Where do Ligers Come From?
Irresponsible breeders is the short answer.
A liger is the result of breeding a male lion to a tigress. A tigon is the result of breeding a male tiger to a lioness. Since lions and tigers do not exist in the same areas, this is not something that happens in the wild. It is done in captivity by disreputable carnies to produce a freak that ignorant people will pay to see. These cats suffer from many birth defects and usually die young. Because ligers are usually larger than either parent, it also puts the tigress at great risk in carrying the young and may require C-section deliveries or kill her in the process. When the public quits paying to see these unfortunate creatures, the evil people responsible for breeding them will stop this inhumane practice.
You can stop the abuse. Don’t support places, like T.I.G.E.R.S. and Jungle Island, that breed ligers. Bhagavan Antle who calls himself Doc Antle, the person you will most often see promoting this shameful practice, has gone to great lengths to stop us and the brave young girl who created the video at the bottom of the page, from letting you know the truth. Visit her YouTube site HERE and let her know you appreciate what she is doing to prevent the future breeding of ligers and tigons.
When you see ligers in the news or on TV, write the station and let the reporters know the truth about hybrids. You can send 5 letters at once to the media of your choice through our online email system at CatLaws.com
Find out more about Big Cat Rescue’s liger and tiger rescue.
Read about the conviction of those involved in canned hunts in the US. They excuse their behavior by making the case that ligers and tigons are not protected by the Endangered Species Act. Now you know why so many of these sleazy back yard breeders are trying to produce more of them.
LIGERS and TIGONS
Video by a Big Cat AdvoCat. Visit her site: http://www.youtube.com/watch?v=wKYILLEdy5s
The following story attempts to make it sound like there could be some reason to breed lions and tigers for public amusement, but anyone who cares about animals knows that this is a despicable thing to do because the cats have to spend their lives in deprivation and confinement and are genetically so unhealthy that they usually die young. The ONLY reason anyone breeds ligers is to create a freak that simple minded people will pay to see.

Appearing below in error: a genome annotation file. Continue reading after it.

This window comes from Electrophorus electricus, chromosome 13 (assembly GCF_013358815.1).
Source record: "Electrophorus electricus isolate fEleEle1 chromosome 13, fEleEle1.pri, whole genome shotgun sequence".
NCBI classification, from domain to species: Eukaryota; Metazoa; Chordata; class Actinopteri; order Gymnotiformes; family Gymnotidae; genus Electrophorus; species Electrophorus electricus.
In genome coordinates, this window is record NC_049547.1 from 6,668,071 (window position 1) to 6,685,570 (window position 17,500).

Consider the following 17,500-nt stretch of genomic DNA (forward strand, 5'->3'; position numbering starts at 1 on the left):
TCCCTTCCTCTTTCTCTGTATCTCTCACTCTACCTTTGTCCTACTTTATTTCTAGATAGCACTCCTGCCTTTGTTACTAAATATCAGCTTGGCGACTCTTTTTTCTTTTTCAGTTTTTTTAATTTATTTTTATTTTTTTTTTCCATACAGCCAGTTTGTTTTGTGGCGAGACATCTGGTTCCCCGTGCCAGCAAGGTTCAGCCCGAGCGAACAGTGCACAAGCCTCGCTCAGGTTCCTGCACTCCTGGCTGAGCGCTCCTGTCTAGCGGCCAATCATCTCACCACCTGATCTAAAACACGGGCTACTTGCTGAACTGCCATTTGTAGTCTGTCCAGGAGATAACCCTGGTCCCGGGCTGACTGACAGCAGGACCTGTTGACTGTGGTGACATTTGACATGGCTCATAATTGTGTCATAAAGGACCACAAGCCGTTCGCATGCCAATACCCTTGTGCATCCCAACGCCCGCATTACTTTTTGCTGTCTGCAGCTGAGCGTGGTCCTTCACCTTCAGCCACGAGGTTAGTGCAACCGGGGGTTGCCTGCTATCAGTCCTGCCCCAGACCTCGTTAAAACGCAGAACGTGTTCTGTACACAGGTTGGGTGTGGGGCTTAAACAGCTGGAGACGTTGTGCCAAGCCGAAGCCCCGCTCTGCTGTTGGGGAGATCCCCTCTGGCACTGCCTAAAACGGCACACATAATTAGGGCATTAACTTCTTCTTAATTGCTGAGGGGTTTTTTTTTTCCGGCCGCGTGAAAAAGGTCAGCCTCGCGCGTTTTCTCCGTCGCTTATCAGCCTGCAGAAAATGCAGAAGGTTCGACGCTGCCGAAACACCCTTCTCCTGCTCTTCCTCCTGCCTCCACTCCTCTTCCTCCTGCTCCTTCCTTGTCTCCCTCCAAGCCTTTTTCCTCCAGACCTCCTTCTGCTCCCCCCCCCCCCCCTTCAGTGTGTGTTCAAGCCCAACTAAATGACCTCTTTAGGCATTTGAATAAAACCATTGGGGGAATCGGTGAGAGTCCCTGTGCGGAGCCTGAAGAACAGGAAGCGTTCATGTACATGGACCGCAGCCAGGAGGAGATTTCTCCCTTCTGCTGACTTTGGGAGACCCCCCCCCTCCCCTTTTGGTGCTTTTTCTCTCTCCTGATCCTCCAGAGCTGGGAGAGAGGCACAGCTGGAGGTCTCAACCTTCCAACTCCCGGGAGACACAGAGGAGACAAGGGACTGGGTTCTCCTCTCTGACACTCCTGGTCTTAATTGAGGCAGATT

Ligers Make a “Dynamite” Leap Into the Limelight
by: Maryann Mott August 5, 2005
It’s half lion, half tiger, and completely real. Now thanks to a cameo in the 2004 cult movie Napoleon Dynamite, the liger has leaped into the limelight, prompting fans to ask, What are they really like?
The faintly striped, shaggy-maned creatures are the offspring of male lions and female tigers, which gives them the ability to both roar like lions and chuff like tigers-a supposedly affectionate sound that falls somewhere between a purr and a raspberry.
Weighing in at about a thousand pounds (450 kilograms) each, they typically devour 50 pounds (23 kilograms) of raw meat in a meal.
“For the most part they’re really laid back,” said Jason Hutcherson, vice president of Wild Animal Safari in Pine Mountain , Georgia . “They like to swim and play in the water.”
The drive-through wildlife park is believed to have the country’s largest concentration of ligers, housing ten of the massive cats.
Since 1999 the park has bred its male lion and female tiger many times, producing about 24 cubs.
Not all of them have been healthy, though.
“We’ve had 3 out of 24 that, for all practical purposes, were normal but developed as they grew older some kind of neurological disorder,” Hutcherson said.
Autopsies didn’t reveal what caused the cubs to develop “head shakes,” so park staff “chalked it up to a genetic defect,” Hutcherson said.
Accredited zoos frown on the practice of mixing two different species and have never bred ligers, says Jane Ballentine, a spokesperson for the American Zoo and Aquarium Association, based in Silver Spring , Maryland.
“Keeping the two species separate has always been standard procedure,” she said.
Long before fans heard Napoleon claim that the liger is “pretty much my favorite animal,” there have been rumors of the hybrid’s existence in the wild.